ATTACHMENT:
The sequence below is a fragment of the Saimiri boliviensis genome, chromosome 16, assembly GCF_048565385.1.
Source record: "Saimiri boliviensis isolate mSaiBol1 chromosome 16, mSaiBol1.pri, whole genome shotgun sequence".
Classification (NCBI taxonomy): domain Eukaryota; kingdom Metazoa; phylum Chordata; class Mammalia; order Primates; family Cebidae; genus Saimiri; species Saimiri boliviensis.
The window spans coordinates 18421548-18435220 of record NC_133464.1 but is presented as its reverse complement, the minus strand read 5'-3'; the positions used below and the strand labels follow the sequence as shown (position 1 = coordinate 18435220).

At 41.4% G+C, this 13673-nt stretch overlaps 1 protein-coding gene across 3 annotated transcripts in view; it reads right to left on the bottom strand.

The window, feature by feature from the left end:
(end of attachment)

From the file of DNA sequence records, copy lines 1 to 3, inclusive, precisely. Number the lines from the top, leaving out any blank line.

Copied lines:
The sequence below is a fragment of the Saimiri boliviensis genome, chromosome 16, assembly GCF_048565385.1.
Source record: "Saimiri boliviensis isolate mSaiBol1 chromosome 16, mSaiBol1.pri, whole genome shotgun sequence".
Classification (NCBI taxonomy): domain Eukaryota; kingdom Metazoa; phylum Chordata; class Mammalia; order Primates; family Cebidae; genus Saimiri; species Saimiri boliviensis.